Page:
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A Foodie’s Guide to Paris: Thomas Piat’s Favourite Restaurants

Where to dine out in Paris, according to a local chef

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Paris-born chef Thomas Piat heads up the kitchen at 14 Hills, a newly opened restaurant, bar and deli located in the heart of the London. This marks a return to the UK for Piat, who most recently worked in Paris overseeing the launch of Hélène Darroze’s most recent opening, JOíA. Here are his favourite places to eat in the French capital.

Thomas Piat

L’ami Jean

If you’re looking for something to dive into straight off the Eurostar, look no further than Chez L’Ami Jean, a long-running restaurant that is worth your time. Stéphane Jégo’s cooking is full of flavour and surprises. Be sure to try the signature dishes which include soaked house-salted cod and the famous rice pudding. Book a few days in advance to ensure you get a table and if you are feeling really hungry try the tasting menu.

Jòia par Hélène Darroze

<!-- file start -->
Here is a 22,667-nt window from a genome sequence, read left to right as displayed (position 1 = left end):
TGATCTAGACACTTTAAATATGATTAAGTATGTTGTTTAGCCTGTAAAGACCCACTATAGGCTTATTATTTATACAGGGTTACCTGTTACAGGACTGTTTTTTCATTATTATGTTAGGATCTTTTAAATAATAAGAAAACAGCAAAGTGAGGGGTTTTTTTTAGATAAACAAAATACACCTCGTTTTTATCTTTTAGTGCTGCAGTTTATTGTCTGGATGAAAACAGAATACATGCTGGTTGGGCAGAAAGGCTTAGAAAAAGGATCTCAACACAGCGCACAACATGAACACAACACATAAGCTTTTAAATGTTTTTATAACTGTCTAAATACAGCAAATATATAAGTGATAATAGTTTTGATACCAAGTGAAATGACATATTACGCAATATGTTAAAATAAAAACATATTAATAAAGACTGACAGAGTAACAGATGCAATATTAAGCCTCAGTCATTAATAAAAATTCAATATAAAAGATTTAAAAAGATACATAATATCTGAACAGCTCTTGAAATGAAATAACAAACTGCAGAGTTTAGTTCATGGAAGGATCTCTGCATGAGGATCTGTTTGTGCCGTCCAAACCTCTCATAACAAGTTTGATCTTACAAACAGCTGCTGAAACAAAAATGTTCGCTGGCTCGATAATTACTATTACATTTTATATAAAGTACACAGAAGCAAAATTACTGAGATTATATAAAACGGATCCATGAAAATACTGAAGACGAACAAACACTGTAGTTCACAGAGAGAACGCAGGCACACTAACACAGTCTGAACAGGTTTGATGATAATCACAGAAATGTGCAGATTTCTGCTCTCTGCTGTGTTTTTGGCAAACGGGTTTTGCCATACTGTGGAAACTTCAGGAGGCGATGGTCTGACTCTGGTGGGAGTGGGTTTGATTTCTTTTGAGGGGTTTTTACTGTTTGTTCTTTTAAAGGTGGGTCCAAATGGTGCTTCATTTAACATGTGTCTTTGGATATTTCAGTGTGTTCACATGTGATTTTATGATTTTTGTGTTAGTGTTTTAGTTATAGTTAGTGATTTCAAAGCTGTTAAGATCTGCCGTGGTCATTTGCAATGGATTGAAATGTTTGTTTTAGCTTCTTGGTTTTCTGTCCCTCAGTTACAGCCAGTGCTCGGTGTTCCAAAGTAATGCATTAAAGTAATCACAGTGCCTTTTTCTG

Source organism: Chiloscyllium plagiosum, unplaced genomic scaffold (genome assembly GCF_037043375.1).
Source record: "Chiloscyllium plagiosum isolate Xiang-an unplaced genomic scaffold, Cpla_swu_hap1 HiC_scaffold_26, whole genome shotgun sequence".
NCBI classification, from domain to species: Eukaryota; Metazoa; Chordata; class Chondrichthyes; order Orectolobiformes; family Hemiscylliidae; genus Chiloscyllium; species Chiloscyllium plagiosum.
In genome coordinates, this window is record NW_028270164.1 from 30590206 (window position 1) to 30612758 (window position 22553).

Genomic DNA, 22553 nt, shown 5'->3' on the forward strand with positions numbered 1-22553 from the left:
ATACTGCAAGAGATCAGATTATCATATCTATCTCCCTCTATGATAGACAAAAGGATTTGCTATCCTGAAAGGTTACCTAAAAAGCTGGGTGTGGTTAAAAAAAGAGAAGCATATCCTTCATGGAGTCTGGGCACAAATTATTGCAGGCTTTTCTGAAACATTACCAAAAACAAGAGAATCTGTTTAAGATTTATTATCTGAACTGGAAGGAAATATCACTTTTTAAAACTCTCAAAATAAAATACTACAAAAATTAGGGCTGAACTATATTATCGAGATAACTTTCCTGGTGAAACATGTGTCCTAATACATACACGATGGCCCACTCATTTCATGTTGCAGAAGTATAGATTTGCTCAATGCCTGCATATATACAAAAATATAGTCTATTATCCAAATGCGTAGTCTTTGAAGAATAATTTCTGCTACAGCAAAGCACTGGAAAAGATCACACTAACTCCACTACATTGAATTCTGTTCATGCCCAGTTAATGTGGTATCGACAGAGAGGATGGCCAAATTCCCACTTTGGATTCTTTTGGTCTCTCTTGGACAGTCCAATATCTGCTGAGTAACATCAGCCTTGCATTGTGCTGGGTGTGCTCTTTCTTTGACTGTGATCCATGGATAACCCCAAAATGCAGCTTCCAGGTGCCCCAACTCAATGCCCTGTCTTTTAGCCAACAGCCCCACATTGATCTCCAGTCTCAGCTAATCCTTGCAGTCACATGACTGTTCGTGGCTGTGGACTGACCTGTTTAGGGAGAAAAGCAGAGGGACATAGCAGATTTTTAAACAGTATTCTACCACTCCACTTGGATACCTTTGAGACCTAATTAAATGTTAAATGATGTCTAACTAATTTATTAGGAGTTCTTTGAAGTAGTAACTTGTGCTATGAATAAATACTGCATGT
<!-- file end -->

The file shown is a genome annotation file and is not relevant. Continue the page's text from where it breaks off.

Fancy something a little more intimate? Set across two floors, Jòia offers a casual, warming experience. Expect exclusively sourced wines from female winemakers and a great selection of hearty mains such as suckling lamb confit and brioche, and foie gras stuffed chicken with roast garlic.

Restaurant L’Assiette

This culinary powerhouse from chef David Rathgebe is well known for being one of Paris’s best bistros. David works alongside the seasons and mixes traditional French dishes such as Toulouse sausage and white bean stew and rolled calf’s head. Come with room for desert and expect to be blown away by the chef’s excellent floating island or melting chocolate fondant.

Ya Ya

Yaya is the nickname given to a grandmother in some Mediterranean countries so expect traditional family recipes with large sharing plates alongside impressive cocktails.

Le Verre Vole

Le Verre Vole is one of Paris’ most popular wine bars providing natural and unfiltered wines, accompanied by expert advice. If you fancy a sit-down meal on one of their few tables, reserve a spot in advance.


Frédéric Duca worked in a range of prestigious kitchens before opening Rooster in the 17th arrondissement of Paris. It is often described as ‘fancy food without the fuss’ – amazing wine and honest Parisian food.

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